We’d bonded quickly with the Christian rock fags as our paths crossed between rehearsals. Soon they were hanging with us instead of practicing. We were preparing for our first foray into the recording studio and invited them to join us. It was a high and exciting time in The Oral Blondes budding career. We had a new drummer, we had a slew of what we felt were great songs and most importantly, we had the fresh breath of new management. At the time, Blake Cole was a manager starting out in the music business like us, but he had already made inroads with some of the major record companies. He arranged a sweet deal with one of the biggest studios in the city. His primary band was in recording their second effort for RCA and we could go in at night to use the downtime after they left.
The studio was state of the art and the best money could buy. We could not contain our mirth and felt we should repay the faithful who had stood by us as we forged ahead. So we also invited other friends, and family, and girlfriends, . . . and chubs, . . . and hangers-on. We might have well put up flyers. The turnout was larger than most gigs we’d played. Even Wires had showed up to witness the blessed event.
It was bedlam from the get-go. Like kindergarten at recess. Video machines were assaulted, fridges were raided, and platinum records were removed from walls and used as frisbees. People were strewn about the place like corpses on a battle field, mostly drunk in puddles of their own vomit. In the control room the plush couches supported the bodies, in places two deep, and the mindless chatter the onset of an alcoholic daze will induce. Someone even brought a monkey. Several times the sound engineer had to turn around and tell people to, 'shut up', between takes. The air was blue with the thunder clouds of a smokey haze, and the sound console was a virtual bar of rye, rum, gin, and vodka mixtures.
I was busy mixing myself a new drink when the door edged open and Wires’ head slowly made an entrance. I was ecstatic and ran to welcome him. I put my hand on his shoulder and coaxed him in. “Wires! You came. It’s great to see you man.”
“Wouldn’t have missed it Sparky.”
“What you been up to? Still with the old band?”
“Naw. It finally died its death. I’m in charge of the house-sound for the Golden Horseshoe now.”
“That’s cool. What about the drawings?” I gulped a mouthful of my drink. Some spilled on the carpet and I used my foot to blend it in. “Still as creative as ever?”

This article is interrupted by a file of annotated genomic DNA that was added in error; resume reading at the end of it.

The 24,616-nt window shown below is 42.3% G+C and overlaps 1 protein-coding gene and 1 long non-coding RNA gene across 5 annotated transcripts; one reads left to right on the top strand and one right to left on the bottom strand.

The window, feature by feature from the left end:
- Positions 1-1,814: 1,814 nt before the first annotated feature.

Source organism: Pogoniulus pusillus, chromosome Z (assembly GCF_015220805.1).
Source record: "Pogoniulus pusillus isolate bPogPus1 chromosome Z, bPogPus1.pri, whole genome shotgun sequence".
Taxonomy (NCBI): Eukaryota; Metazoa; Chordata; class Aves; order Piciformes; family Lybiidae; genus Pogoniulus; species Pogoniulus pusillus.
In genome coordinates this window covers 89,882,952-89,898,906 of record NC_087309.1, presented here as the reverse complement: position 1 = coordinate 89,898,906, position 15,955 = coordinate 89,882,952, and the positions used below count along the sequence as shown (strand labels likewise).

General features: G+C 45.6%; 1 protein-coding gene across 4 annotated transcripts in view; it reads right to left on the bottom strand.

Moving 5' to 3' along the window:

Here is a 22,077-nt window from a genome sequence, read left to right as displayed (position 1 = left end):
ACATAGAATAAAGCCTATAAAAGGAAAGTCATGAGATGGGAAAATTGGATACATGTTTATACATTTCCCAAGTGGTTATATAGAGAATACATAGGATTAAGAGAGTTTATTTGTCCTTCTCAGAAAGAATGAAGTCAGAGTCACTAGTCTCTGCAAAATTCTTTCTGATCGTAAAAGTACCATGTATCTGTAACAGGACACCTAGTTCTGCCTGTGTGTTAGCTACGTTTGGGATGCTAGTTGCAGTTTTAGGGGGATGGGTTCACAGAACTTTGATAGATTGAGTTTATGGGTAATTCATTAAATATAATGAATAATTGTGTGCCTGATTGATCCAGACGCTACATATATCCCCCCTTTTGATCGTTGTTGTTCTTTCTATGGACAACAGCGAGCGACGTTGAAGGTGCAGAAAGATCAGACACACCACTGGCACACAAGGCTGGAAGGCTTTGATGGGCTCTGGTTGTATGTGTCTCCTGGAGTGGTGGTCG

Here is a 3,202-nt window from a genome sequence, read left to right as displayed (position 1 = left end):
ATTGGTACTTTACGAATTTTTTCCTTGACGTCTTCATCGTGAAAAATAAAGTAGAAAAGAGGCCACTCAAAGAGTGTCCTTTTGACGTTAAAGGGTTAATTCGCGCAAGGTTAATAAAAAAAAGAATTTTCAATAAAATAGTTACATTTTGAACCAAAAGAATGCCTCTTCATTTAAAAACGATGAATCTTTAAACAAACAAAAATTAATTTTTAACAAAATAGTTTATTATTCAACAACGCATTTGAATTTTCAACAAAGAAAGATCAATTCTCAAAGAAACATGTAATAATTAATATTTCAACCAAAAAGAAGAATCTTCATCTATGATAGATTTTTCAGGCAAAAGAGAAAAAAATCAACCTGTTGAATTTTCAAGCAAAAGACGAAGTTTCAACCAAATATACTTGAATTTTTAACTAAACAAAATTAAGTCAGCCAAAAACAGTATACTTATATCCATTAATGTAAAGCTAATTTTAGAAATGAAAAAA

“I still make time to do them. In fact, the local paper in Beaton wants to run my comics in the Saturday issue.”
“The Beaton Path? Wow. That’s great! You should talk to the Mayor he works for a newspaper. Maybe he can get you an in with them as well. He’s a fair-haired guy, vegetarian. You must have passed him on the way in.”
“I passed a lot of people on the way in, Sparky. What exactly is a vegetarian supposed to look like? There was a bald guy with glasses almost comatose on the couch. Is that him?”
“No. That’s probably Chas. You know once I saw him sleep perpendicular across two bar stools.”
“Well, I think Chas fell asleep on the remote. The TV was flipping channels and no one was watching. There was another guy in a room with some half-naked girl.”
“Now that sounds like the Mayor.”
“He was eating something but I don’t think it was vegetarian. Oh and I think there’s some record executives here. I heard them discussing you guys out in the lobby before I entered.”
“Record guys? Shit!” I looked at Doc who had been pushing buttons and yelling, “bulk erase!” My eyes darted to the madhouse around us. “Everybody Hide! Quick!” There was a terrible commotion as bodies got up and exploded into one another in an effort to find concealed spaces in a room barely big enough to contain those within it. I felt as if our parents had suddenly come home unannounced in the middle of the party they told us not to have.
Wires moved to the side and reached for a cigarette, as a girl I did not know crawled under the sound console between the legs of the stunned engineer. Four others ran into the sound booth and put on head phones as they crouched down in a corner behind a bass amp. The rest elected couch cushions for their cloak of invisibility, thrusting their heads under, and remaining partially hidden like obscure human ostriches. Skunk slept through it all. She was still slumped against the track machines in the far corner where she’d been for the last two hours after finishing her guitar pass. There was an empty bottle of Jack jutting out from between her legs like an erect penis. Wires struck a match with his thumb nail as he leaned against the wall. He still preferred to use the old wooden ones. He lit the end of the cigarette as the door to the control room swung opened. It was our new manager Blake Cole. He looked around, shook his head, and silently motioned for Doc and I to join him in the hall. The come hither motion of his finger was like some hypnotic fleshy fish-hook and I knew we’d soon be in the frying pan over the fire.